But cameras can be designed, it turns out, to image certain things better than others. Filtering the input is a critical step. We want to keep useful information about colors or shapes (objects that are red colored or shaped like a human face) and throw away other information (details of a cereal box). How can this be done? In any sensing system, light is detected, converted into an electronic signal of some sort, and then analyzed. A filter that has the properties we want can be applied before detection, when the information is in the form of light, or after it has been detected, when it is in the form of electrical current. Either way, the filter adjusts the system such that important information is preserved while extraneous information is not. In the convenience store, filters matching human face characteristics could allow the camera system to record less information about unimportant objects (cereal boxes) and to record more about human faces. For example, the background could be imaged in black and white only, whereas a human face could be imaged in full color.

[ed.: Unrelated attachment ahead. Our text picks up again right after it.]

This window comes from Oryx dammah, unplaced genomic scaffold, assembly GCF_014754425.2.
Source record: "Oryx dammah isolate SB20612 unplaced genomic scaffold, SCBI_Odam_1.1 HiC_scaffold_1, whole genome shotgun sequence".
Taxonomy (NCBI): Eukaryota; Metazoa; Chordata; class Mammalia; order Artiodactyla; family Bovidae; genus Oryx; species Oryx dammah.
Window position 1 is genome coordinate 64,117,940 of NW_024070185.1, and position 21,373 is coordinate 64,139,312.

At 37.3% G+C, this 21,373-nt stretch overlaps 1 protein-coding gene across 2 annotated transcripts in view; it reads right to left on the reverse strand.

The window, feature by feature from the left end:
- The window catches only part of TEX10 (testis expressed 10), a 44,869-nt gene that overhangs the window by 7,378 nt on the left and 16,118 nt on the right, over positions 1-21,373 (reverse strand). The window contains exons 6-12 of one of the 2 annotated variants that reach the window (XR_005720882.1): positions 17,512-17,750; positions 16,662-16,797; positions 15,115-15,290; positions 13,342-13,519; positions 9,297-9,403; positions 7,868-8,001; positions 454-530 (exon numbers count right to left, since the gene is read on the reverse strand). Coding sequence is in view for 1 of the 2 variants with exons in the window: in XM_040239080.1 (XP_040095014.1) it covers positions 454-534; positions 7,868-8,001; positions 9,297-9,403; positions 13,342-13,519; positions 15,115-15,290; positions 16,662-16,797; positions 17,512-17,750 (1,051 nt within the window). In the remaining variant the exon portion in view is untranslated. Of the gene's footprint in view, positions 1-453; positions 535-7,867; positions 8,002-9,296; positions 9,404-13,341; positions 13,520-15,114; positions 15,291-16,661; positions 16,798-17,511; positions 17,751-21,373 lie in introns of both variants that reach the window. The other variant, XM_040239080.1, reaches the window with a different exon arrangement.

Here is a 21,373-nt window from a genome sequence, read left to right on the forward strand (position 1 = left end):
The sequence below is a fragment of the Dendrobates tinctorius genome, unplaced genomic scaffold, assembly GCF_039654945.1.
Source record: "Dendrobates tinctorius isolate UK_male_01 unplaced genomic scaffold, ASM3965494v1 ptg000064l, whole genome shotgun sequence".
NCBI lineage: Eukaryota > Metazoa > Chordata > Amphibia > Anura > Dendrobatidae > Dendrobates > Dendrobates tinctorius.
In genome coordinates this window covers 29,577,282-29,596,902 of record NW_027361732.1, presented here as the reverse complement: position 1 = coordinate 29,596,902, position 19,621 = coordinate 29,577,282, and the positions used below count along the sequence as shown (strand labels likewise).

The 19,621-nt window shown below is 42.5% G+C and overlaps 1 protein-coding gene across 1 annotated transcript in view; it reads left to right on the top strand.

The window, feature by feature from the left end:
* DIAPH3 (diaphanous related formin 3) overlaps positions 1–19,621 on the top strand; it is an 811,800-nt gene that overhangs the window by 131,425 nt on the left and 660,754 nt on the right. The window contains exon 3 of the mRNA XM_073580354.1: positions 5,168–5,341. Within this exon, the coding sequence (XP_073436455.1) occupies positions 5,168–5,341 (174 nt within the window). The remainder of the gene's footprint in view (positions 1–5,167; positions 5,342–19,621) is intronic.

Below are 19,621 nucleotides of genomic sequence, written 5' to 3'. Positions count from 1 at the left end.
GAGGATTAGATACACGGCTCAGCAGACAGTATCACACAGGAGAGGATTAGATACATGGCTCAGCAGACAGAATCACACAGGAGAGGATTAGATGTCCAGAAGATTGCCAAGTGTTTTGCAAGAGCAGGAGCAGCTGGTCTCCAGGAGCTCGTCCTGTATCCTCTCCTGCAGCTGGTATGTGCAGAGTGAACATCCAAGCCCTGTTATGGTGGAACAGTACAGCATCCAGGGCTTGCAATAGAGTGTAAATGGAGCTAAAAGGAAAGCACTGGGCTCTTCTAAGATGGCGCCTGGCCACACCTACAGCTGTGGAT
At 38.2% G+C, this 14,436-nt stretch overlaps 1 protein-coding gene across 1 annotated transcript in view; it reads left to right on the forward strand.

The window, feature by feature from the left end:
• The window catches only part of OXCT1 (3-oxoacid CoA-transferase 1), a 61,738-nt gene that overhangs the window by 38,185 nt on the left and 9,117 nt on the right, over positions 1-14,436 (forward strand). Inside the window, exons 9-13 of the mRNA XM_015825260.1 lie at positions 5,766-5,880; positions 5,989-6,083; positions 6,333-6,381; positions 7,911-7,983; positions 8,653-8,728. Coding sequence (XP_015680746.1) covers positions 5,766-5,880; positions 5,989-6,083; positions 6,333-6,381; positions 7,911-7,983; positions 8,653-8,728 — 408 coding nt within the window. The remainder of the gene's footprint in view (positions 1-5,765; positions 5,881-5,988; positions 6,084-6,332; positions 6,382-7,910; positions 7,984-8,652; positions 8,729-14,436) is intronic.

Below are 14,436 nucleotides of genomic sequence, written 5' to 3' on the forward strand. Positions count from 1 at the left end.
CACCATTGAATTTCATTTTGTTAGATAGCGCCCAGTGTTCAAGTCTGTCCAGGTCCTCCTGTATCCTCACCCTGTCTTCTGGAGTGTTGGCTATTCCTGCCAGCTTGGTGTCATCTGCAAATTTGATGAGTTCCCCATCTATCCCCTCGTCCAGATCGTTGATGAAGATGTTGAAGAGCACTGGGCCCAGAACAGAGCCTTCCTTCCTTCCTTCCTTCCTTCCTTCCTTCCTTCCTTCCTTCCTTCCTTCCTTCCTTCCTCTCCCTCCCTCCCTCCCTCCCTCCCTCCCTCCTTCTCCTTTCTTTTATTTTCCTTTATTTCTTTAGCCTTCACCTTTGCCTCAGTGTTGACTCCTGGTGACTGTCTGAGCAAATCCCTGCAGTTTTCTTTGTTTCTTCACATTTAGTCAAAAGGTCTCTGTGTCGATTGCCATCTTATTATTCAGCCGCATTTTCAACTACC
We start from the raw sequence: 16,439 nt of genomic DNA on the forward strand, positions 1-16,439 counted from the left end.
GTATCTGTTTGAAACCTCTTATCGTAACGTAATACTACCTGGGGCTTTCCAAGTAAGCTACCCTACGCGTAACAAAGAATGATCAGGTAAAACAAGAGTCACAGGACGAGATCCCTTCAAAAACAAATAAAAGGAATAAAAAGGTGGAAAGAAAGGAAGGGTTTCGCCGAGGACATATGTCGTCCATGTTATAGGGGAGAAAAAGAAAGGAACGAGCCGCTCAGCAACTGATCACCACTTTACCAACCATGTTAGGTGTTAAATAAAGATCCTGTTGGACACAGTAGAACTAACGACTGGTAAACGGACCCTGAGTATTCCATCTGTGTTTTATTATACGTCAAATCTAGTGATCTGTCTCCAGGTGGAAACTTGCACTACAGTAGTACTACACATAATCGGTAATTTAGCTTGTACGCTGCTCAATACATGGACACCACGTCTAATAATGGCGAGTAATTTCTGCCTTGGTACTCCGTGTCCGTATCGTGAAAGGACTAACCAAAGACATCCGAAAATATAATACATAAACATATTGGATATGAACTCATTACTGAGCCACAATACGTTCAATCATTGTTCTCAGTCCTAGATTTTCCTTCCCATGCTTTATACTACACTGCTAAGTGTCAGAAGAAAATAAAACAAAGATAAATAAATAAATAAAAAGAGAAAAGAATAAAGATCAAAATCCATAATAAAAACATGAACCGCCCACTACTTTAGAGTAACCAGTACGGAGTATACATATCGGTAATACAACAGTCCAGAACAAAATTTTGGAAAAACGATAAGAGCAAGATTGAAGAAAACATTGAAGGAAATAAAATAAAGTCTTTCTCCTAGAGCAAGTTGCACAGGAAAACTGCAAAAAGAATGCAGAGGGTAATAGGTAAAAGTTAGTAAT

When we know ahead of time exactly what we want to image, we can simply design and build the appropriate device. In many applications, however, it might not only be difficult to detect what we are looking for, but the object might also change over time. We may want to look for one thing now and another thing later on, and it is not practical to build a separate camera for each type of object that we might want to image. For example, there are many satellites orbiting and imaging Earth looking for objects of interest. Some targets, like military equipment, are often hard to find because they can be concealed. Sensing systems on the satellites, much like cameras, can be designed to image certain types of things but the desired targets might change as the satellite operators wish to detect different objects. Operators may be interested in initially detecting a military vehicle, then a rocket launch, and finally a hazardous cloud of chemicals. Being able to change the configuration of the satellite's sensing systems at will would significantly improve the detection of those different objects. One sensing system could be used to accomplish a wide variety of tasks efficiently and economically because of its adaptability.
If we can continue to improve the sensing systems we are working on,
it might be possible for "smart cameras" to be used in a variety
of everyday applications, such as testing for certain elements of blood
(e.g. sugar levels), checking for the purity of water supplies (e.g. minerals
or bacteria), or factory workers keeping a lookout for dangerous chemicals
in the air. This kind of research requires imagination and creativity
as well as knowledge of scientific principles. We are encouraged to invent
new ways to solve these problems, and that makes this project exciting.
|Modified 15 January 2003 * Contact Us|